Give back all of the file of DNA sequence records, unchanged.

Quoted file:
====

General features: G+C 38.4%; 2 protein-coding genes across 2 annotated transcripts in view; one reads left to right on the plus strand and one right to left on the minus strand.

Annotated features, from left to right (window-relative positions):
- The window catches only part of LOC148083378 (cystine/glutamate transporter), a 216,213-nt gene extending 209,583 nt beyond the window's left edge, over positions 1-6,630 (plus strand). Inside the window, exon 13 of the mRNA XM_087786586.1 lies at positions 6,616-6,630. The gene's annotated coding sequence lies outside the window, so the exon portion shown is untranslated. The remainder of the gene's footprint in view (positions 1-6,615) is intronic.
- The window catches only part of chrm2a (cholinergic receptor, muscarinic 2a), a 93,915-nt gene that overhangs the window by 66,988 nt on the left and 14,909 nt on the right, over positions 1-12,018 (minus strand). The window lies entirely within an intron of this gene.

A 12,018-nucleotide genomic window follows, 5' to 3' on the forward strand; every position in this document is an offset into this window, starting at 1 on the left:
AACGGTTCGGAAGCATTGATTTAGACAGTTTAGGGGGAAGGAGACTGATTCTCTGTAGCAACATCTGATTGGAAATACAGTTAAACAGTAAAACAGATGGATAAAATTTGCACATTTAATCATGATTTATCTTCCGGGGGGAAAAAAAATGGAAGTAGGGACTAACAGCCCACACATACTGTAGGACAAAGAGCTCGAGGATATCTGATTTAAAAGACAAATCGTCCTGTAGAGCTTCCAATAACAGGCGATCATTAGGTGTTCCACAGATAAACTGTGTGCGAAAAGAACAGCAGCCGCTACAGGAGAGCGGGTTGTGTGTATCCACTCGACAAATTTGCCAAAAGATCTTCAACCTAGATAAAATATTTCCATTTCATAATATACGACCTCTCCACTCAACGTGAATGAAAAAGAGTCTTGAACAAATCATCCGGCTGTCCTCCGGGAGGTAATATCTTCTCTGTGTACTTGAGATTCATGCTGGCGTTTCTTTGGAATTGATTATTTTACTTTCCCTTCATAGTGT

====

General features: G+C 38.4%; 2 protein-coding genes across 2 annotated transcripts in view; one reads left to right on the plus strand and one right to left on the minus strand.

Annotated features, from left to right (window-relative positions):
- The window catches only part of LOC148083378 (cystine/glutamate transporter), a 216,213-nt gene extending 209,583 nt beyond the window's left edge, over positions 1-6,630 (plus strand). Inside the window, exon 13 of the mRNA XM_087786586.1 lies at positions 6,616-6,630. The gene's annotated coding sequence lies outside the window, so the exon portion shown is untranslated. The remainder of the gene's footprint in view (positions 1-6,615) is intronic.
- The window catches only part of chrm2a (cholinergic receptor, muscarinic 2a), a 93,915-nt gene that overhangs the window by 66,988 nt on the left and 14,909 nt on the right, over positions 1-12,018 (minus strand). The window lies entirely within an intron of this gene.

A 12,018-nucleotide genomic window follows, 5' to 3' on the forward strand; every position in this document is an offset into this window, starting at 1 on the left:
AACGGTTCGGAAGCATTGATTTAGACAGTTTAGGGGGAAGGAGACTGATTCTCTGTAGCAACATCTGATTGGAAATACAGTTAAACAGTAAAACAGATGGATAAAATTTGCACATTTAATCATGATTTATCTTCCGGGGGGAAAAAAAATGGAAGTAGGGACTAACAGCCCACACATACTGTAGGACAAAGAGCTCGAGGATATCTGATTTAAAAGACAAATCGTCCTGTAGAGCTTCCAATAACAGGCGATCATTAGGTGTTCCACAGATAAACTGTGTGCGAAAAGAACAGCAGCCGCTACAGGAGAGCGGGTTGTGTGTATCCACTCGACAAATTTGCCAAAAGATCTTCAACCTAGATAAAATATTTCCATTTCATAATATACGACCTCTCCACTCAACGTGAATGAAAAAGAGTCTTGAACAAATCATCCGGCTGTCCTCCGGGAGGTAATATCTTCTCTGTGTACTTGAGATTCATGCTGGCGTTTCTTTGGAATTGATTATTTTACTTTCCCTTCATAGTGT